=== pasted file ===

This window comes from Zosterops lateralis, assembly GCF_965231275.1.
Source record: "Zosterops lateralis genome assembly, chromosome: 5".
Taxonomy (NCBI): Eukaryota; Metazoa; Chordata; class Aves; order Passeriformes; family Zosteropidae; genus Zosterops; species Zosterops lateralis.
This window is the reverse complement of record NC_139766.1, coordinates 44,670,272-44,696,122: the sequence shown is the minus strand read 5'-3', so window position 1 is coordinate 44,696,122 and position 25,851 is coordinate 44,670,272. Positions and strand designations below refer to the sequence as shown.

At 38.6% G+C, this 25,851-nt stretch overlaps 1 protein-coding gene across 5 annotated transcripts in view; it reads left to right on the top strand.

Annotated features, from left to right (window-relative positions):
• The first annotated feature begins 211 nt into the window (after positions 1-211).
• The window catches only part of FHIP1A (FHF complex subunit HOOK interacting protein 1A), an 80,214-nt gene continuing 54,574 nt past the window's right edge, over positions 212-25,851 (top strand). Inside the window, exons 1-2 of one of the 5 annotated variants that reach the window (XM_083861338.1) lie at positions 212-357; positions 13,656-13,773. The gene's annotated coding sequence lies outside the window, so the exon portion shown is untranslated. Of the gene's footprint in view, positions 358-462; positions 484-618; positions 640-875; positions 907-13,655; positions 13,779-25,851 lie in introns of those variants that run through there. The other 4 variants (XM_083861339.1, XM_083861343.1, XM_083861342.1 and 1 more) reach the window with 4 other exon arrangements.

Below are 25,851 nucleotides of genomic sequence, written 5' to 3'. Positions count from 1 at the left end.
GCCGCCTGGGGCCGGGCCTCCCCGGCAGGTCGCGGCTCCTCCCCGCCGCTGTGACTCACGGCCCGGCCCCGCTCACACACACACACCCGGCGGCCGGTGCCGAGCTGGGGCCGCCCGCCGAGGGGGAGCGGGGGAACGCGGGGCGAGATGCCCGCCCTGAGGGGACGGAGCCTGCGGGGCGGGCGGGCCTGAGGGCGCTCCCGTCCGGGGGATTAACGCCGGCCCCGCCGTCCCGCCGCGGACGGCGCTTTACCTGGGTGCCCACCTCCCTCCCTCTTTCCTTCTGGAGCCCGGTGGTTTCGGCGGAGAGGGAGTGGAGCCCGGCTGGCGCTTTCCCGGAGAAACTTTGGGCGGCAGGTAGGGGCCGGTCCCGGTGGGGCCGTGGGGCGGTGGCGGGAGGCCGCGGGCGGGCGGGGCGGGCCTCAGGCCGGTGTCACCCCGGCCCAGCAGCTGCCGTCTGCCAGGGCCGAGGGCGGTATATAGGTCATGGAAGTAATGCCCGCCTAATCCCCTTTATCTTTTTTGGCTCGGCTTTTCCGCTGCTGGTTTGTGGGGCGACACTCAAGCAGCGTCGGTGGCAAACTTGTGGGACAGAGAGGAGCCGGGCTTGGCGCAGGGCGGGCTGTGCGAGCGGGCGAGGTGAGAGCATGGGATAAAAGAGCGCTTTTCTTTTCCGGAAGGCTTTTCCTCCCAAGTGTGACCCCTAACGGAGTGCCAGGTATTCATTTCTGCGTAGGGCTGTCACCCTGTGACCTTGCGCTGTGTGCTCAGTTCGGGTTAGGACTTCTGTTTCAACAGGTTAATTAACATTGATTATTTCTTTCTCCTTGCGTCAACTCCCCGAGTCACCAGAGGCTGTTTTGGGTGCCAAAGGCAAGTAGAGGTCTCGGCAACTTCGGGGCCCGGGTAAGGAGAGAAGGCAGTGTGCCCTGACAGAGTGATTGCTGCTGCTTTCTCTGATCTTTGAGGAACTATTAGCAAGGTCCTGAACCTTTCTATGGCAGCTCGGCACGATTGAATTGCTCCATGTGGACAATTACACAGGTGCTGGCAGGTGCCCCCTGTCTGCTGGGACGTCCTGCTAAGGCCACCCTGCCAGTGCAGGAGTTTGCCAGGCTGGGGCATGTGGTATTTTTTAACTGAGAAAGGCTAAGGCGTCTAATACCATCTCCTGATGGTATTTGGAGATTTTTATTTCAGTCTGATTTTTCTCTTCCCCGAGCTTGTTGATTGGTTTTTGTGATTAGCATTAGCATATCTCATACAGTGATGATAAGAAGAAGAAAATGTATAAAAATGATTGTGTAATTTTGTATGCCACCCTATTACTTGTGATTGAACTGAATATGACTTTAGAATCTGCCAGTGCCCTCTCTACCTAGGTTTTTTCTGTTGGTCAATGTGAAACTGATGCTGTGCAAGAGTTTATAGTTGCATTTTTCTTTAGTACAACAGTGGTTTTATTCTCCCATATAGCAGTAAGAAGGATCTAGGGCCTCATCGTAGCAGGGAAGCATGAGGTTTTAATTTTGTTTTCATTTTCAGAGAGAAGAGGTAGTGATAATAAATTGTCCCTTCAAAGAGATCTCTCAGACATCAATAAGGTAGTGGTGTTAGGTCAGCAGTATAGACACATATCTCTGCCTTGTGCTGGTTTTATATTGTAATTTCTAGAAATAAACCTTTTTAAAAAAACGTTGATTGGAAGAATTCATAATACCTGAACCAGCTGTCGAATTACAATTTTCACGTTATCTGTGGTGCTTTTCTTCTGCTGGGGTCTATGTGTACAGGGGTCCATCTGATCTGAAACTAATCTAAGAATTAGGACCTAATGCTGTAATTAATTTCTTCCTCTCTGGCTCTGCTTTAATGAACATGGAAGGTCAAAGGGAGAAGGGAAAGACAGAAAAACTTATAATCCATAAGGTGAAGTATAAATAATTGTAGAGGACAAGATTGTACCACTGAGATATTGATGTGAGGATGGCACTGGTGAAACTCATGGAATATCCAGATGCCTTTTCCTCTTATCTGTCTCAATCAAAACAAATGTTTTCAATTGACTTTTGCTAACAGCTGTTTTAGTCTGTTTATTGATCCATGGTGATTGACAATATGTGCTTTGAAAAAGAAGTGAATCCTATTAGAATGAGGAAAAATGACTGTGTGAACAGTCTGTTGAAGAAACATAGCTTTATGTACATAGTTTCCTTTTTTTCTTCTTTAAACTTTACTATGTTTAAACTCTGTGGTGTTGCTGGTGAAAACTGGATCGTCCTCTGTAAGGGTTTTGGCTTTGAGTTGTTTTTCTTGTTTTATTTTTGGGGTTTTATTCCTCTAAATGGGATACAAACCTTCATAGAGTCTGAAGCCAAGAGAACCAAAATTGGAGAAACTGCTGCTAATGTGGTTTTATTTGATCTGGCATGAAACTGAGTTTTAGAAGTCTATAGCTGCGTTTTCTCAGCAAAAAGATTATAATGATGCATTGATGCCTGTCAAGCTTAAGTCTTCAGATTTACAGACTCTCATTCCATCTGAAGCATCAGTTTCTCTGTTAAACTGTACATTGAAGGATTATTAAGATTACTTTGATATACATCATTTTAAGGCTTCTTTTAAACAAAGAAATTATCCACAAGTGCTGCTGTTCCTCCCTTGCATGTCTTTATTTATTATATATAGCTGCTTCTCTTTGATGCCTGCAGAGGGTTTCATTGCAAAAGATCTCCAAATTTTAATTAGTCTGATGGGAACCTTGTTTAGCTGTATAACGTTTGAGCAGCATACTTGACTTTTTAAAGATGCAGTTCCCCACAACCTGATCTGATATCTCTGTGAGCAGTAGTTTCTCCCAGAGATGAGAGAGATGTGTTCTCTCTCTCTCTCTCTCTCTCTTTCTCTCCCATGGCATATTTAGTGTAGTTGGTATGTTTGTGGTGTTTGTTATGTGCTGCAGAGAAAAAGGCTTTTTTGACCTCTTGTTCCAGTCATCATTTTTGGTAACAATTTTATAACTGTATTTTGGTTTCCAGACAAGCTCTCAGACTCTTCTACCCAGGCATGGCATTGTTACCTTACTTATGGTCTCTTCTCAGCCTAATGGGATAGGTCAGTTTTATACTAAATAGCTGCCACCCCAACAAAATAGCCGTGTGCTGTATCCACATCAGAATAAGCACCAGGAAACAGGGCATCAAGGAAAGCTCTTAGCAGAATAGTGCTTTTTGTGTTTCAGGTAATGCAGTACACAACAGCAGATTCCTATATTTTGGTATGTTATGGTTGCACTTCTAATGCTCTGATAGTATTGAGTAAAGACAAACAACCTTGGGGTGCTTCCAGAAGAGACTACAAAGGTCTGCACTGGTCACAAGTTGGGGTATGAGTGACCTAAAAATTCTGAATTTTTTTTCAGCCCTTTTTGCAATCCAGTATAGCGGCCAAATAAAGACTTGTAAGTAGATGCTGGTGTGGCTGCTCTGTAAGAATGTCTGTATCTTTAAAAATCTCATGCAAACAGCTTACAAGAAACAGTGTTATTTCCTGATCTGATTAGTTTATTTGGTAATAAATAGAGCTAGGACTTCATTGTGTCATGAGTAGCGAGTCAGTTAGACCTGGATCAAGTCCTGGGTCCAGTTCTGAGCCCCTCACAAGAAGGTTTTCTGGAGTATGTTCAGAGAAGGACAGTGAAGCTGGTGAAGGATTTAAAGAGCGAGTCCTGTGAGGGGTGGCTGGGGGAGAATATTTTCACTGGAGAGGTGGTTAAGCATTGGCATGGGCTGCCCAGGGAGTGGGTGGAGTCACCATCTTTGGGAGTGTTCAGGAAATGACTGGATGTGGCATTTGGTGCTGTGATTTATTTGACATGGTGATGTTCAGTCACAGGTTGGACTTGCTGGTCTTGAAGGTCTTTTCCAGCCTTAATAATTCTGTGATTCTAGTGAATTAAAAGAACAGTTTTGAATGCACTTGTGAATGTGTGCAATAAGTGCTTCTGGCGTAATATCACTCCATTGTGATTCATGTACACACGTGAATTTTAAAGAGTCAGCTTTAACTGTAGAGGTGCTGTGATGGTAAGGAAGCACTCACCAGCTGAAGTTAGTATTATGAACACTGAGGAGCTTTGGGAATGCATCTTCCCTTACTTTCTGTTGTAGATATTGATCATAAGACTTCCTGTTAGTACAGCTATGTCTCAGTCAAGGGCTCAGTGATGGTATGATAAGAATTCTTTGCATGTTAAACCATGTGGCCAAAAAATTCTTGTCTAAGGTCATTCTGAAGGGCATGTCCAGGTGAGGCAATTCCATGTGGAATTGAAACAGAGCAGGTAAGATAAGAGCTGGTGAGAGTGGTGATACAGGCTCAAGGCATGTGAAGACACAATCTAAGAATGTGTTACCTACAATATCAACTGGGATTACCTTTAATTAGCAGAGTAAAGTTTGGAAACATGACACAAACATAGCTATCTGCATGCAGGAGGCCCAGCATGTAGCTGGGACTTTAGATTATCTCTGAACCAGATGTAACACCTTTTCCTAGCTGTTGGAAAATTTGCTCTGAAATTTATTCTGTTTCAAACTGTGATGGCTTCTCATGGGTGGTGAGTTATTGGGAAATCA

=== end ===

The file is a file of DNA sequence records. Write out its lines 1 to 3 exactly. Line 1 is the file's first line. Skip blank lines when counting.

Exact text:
This window comes from Zosterops lateralis, assembly GCF_965231275.1.
Source record: "Zosterops lateralis genome assembly, chromosome: 5".
Taxonomy (NCBI): Eukaryota; Metazoa; Chordata; class Aves; order Passeriformes; family Zosteropidae; genus Zosterops; species Zosterops lateralis.